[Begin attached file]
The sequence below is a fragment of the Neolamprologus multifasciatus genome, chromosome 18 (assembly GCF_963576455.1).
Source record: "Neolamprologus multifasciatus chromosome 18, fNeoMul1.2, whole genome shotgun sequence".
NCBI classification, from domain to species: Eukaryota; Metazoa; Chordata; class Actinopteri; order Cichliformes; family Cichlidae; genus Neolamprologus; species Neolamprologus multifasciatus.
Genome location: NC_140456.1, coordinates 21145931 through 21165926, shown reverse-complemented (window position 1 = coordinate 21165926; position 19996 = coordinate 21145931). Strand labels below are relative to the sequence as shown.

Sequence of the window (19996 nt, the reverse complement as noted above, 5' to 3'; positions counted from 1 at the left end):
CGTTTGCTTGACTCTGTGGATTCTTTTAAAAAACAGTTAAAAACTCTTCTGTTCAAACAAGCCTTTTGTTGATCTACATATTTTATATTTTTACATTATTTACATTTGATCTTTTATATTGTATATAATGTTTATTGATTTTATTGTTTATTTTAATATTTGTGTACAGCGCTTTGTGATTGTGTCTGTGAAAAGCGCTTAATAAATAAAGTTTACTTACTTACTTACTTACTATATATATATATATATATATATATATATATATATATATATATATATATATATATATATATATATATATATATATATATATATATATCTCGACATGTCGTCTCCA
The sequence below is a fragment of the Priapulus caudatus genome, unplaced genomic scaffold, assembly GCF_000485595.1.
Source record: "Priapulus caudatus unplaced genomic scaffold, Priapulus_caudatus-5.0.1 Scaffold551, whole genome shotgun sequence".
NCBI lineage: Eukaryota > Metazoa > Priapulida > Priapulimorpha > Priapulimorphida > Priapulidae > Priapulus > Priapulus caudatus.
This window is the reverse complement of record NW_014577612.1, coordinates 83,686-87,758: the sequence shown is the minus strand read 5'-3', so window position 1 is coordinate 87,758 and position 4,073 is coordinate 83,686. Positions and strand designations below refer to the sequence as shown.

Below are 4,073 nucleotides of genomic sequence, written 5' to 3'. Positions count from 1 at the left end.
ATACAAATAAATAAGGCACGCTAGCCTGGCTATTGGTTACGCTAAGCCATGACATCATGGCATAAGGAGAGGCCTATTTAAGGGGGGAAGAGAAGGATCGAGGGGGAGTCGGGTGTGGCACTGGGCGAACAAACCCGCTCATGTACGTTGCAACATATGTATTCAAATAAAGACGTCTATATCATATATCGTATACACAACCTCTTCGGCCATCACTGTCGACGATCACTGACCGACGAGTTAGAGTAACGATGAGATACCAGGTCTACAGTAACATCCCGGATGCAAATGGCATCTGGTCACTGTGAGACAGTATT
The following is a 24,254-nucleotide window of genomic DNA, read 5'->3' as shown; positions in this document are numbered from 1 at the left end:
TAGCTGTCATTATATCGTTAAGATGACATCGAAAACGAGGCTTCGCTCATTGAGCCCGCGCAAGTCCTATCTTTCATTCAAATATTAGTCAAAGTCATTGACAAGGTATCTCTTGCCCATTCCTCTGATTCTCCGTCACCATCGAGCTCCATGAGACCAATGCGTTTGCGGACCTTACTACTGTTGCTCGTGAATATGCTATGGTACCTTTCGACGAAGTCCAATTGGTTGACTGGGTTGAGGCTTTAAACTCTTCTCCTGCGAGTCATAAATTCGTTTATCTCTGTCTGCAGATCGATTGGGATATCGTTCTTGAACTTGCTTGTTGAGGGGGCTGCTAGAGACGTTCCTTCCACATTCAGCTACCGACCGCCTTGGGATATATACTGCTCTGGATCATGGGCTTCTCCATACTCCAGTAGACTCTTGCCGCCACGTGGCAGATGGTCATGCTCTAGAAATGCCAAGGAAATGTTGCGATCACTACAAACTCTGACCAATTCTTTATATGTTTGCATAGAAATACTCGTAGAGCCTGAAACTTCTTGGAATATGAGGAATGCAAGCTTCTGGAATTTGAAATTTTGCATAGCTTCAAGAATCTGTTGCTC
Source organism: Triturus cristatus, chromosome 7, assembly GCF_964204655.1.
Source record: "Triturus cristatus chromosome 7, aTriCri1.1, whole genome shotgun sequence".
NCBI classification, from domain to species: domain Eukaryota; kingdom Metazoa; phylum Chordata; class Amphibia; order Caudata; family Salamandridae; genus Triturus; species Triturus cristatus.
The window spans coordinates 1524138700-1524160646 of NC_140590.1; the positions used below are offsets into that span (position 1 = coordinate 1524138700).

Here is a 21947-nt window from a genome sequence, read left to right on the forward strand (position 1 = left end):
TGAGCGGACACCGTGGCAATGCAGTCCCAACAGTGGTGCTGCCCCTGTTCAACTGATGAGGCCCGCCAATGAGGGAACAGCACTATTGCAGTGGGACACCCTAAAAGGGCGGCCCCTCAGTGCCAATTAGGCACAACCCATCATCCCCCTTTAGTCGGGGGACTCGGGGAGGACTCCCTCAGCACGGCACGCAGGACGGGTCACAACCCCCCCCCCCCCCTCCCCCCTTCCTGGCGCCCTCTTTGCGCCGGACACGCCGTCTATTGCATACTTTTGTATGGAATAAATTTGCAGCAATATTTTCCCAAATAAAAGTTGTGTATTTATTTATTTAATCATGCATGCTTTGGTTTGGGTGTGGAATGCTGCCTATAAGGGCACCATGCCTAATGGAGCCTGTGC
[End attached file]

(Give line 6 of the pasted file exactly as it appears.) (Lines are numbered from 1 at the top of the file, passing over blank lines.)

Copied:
CGTTTGCTTGACTCTGTGGATTCTTTTAAAAAACAGTTAAAAACTCTTCTGTTCAAACAAGCCTTTTGTTGATCTACATATTTTATATTTTTACATTATTTACATTTGATCTTTTATATTGTATATAATGTTTATTGATTTTATTGTTTATTTTAATATTTGTGTACAGCGCTTTGTGATTGTGTCTGTGAAAAGCGCTTAATAAATAAAGTTTACTTACTTACTTACTTACTATATATATATATATATATATATATATATATATATATATATATATATATATATATATATATATATATATATATATATATATATATATCTCGACATGTCGTCTCCA